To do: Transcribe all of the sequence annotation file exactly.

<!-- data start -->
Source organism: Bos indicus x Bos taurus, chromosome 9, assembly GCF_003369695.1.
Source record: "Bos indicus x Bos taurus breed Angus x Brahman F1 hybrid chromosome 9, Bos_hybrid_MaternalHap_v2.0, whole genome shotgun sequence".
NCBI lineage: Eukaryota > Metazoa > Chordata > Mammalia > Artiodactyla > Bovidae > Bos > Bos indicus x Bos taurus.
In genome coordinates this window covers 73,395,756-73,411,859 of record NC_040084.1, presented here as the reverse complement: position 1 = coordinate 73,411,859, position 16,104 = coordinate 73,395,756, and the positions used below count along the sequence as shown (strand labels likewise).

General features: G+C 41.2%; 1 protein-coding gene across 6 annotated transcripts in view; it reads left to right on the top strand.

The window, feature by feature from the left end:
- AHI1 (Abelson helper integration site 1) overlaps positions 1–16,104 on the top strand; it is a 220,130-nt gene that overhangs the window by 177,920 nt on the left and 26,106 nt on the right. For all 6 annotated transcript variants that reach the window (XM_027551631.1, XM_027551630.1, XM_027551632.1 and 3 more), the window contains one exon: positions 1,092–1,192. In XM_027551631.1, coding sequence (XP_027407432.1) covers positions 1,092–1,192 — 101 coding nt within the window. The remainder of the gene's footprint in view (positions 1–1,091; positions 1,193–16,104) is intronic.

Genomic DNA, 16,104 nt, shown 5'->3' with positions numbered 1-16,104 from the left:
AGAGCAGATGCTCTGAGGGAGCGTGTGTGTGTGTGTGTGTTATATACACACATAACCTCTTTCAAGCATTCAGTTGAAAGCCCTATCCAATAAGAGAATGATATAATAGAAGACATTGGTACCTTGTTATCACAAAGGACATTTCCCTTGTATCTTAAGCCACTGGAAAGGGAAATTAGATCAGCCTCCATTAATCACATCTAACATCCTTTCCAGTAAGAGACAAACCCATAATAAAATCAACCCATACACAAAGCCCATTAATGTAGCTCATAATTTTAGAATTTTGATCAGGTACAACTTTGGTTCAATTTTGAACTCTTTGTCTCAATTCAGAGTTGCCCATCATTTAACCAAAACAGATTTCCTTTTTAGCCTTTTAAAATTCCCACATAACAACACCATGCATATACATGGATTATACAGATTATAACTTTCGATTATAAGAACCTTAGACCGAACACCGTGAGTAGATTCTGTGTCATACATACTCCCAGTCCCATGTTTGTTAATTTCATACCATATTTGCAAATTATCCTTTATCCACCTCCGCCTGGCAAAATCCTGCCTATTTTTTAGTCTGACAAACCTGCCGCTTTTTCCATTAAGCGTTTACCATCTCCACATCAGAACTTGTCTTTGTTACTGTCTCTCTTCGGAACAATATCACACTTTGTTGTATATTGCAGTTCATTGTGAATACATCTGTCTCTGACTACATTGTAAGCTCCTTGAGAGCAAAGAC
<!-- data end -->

Source organism: Bos indicus x Bos taurus, chromosome 9, assembly GCF_003369695.1.
Source record: "Bos indicus x Bos taurus breed Angus x Brahman F1 hybrid chromosome 9, Bos_hybrid_MaternalHap_v2.0, whole genome shotgun sequence".
NCBI lineage: Eukaryota > Metazoa > Chordata > Mammalia > Artiodactyla > Bovidae > Bos > Bos indicus x Bos taurus.
In genome coordinates this window covers 73,395,756-73,411,859 of record NC_040084.1, presented here as the reverse complement: position 1 = coordinate 73,411,859, position 16,104 = coordinate 73,395,756, and the positions used below count along the sequence as shown (strand labels likewise).

General features: G+C 41.2%; 1 protein-coding gene across 6 annotated transcripts in view; it reads left to right on the top strand.

The window, feature by feature from the left end:
- AHI1 (Abelson helper integration site 1) overlaps positions 1–16,104 on the top strand; it is a 220,130-nt gene that overhangs the window by 177,920 nt on the left and 26,106 nt on the right. For all 6 annotated transcript variants that reach the window (XM_027551631.1, XM_027551630.1, XM_027551632.1 and 3 more), the window contains one exon: positions 1,092–1,192. In XM_027551631.1, coding sequence (XP_027407432.1) covers positions 1,092–1,192 — 101 coding nt within the window. The remainder of the gene's footprint in view (positions 1–1,091; positions 1,193–16,104) is intronic.

Genomic DNA, 16,104 nt, shown 5'->3' with positions numbered 1-16,104 from the left:
AGAGCAGATGCTCTGAGGGAGCGTGTGTGTGTGTGTGTGTTATATACACACATAACCTCTTTCAAGCATTCAGTTGAAAGCCCTATCCAATAAGAGAATGATATAATAGAAGACATTGGTACCTTGTTATCACAAAGGACATTTCCCTTGTATCTTAAGCCACTGGAAAGGGAAATTAGATCAGCCTCCATTAATCACATCTAACATCCTTTCCAGTAAGAGACAAACCCATAATAAAATCAACCCATACACAAAGCCCATTAATGTAGCTCATAATTTTAGAATTTTGATCAGGTACAACTTTGGTTCAATTTTGAACTCTTTGTCTCAATTCAGAGTTGCCCATCATTTAACCAAAACAGATTTCCTTTTTAGCCTTTTAAAATTCCCACATAACAACACCATGCATATACATGGATTATACAGATTATAACTTTCGATTATAAGAACCTTAGACCGAACACCGTGAGTAGATTCTGTGTCATACATACTCCCAGTCCCATGTTTGTTAATTTCATACCATATTTGCAAATTATCCTTTATCCACCTCCGCCTGGCAAAATCCTGCCTATTTTTTAGTCTGACAAACCTGCCGCTTTTTCCATTAAGCGTTTACCATCTCCACATCAGAACTTGTCTTTGTTACTGTCTCTCTTCGGAACAATATCACACTTTGTTGTATATTGCAGTTCATTGTGAATACATCTGTCTCTGACTACATTGTAAGCTCCTTGAGAGCAAAGAC